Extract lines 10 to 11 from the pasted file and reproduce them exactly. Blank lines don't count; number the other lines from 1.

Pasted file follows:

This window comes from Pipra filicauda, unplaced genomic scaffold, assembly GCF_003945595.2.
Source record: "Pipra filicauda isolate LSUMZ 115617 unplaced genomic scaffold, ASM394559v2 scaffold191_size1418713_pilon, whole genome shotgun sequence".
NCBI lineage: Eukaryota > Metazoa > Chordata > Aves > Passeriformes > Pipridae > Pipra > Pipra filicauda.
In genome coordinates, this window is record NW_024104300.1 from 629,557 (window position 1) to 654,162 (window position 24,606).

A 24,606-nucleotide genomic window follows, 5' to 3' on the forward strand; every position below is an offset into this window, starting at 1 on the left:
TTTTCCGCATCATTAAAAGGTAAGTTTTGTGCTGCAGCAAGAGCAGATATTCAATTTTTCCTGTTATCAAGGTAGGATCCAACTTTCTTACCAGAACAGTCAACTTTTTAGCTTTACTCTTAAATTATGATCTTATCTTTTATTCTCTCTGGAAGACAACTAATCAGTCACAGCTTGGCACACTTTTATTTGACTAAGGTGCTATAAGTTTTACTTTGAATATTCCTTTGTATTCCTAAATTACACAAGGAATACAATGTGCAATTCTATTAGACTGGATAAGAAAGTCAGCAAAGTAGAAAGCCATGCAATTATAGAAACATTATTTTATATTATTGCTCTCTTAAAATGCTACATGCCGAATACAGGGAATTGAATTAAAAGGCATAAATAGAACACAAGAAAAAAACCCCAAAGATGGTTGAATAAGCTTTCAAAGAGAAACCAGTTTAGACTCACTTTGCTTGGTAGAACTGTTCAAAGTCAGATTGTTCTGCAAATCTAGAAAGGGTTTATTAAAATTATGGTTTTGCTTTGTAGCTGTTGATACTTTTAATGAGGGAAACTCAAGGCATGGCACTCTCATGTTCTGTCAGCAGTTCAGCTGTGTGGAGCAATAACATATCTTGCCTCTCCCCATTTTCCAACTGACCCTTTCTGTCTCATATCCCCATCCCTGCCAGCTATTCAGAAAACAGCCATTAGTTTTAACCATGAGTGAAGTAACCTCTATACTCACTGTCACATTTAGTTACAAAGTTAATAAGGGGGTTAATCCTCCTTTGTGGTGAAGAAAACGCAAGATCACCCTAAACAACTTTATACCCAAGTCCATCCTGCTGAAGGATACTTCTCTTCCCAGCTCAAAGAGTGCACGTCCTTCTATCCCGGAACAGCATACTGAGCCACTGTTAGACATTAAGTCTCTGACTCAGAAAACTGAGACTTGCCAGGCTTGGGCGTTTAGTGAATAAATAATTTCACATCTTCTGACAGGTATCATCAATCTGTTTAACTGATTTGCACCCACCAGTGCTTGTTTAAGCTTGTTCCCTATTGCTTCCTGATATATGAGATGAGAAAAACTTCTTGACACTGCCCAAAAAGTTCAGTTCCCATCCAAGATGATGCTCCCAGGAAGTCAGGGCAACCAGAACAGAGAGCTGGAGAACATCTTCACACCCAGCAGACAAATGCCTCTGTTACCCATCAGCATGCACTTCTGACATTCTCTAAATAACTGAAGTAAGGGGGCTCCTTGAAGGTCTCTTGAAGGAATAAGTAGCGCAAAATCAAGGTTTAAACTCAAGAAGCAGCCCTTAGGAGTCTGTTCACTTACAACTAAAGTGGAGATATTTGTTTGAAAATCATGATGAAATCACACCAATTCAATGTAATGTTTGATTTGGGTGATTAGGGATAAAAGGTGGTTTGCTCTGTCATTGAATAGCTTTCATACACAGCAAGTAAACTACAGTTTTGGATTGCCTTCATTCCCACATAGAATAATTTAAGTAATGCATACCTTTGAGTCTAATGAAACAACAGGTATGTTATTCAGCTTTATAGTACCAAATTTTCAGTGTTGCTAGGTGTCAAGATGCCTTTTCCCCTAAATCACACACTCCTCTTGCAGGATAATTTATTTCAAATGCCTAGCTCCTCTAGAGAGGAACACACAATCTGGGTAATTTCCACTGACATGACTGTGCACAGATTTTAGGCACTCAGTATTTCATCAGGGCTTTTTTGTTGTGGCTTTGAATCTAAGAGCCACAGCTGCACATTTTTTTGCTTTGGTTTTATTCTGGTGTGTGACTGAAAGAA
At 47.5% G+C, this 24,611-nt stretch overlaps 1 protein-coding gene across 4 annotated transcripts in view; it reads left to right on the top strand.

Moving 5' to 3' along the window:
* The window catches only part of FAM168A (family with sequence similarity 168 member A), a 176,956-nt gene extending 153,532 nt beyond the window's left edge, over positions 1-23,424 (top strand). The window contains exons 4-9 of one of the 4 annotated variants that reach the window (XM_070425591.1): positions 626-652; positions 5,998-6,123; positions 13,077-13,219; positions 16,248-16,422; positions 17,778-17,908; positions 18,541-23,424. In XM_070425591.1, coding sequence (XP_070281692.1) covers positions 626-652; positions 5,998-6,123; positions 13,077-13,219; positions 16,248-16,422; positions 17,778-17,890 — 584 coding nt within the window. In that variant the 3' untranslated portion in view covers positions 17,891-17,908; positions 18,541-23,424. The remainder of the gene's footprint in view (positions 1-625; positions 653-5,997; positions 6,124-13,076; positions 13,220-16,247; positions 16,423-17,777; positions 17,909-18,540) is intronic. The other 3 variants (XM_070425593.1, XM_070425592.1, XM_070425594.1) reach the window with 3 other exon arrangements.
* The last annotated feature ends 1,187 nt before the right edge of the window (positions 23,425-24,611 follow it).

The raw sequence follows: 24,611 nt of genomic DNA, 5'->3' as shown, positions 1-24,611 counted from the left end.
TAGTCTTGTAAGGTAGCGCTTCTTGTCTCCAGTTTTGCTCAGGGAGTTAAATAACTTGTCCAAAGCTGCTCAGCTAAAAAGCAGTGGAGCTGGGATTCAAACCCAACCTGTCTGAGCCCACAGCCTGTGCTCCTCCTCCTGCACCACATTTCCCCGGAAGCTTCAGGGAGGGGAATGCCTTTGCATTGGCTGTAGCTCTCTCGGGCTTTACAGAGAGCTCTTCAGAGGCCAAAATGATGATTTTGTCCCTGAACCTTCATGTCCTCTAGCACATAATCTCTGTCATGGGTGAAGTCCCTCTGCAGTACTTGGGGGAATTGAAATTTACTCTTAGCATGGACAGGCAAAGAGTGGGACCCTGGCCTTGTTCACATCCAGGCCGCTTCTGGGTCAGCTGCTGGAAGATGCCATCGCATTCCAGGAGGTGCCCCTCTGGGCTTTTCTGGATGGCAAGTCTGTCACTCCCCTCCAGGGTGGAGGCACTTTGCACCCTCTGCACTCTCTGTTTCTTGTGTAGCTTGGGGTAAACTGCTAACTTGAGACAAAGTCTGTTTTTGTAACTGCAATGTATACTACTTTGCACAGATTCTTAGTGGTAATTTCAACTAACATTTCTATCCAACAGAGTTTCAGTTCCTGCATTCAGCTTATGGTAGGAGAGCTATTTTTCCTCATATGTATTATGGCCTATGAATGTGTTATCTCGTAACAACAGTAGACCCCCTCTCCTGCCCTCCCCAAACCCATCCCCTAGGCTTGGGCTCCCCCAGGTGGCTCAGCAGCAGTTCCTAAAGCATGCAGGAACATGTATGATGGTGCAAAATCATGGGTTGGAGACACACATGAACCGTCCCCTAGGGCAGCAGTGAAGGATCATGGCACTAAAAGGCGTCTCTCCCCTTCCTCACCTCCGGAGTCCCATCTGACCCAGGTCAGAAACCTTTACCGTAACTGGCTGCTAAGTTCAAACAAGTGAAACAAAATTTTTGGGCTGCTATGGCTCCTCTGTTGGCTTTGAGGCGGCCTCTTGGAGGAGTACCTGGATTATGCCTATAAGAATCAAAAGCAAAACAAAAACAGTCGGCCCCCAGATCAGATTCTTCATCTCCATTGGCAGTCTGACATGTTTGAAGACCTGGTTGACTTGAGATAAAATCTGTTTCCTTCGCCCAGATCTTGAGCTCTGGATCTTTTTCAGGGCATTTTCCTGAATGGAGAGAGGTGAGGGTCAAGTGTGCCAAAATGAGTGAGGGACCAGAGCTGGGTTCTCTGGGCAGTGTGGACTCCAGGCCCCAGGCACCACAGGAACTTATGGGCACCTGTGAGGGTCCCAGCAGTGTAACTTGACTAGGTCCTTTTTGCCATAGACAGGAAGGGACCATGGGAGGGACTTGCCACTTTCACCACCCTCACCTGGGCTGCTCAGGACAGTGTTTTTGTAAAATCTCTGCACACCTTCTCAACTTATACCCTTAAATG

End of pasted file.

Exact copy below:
* The last annotated feature ends 1,187 nt before the right edge of the window (positions 23,425-24,611 follow it).

The raw sequence follows: 24,611 nt of genomic DNA, 5'->3' as shown, positions 1-24,611 counted from the left end.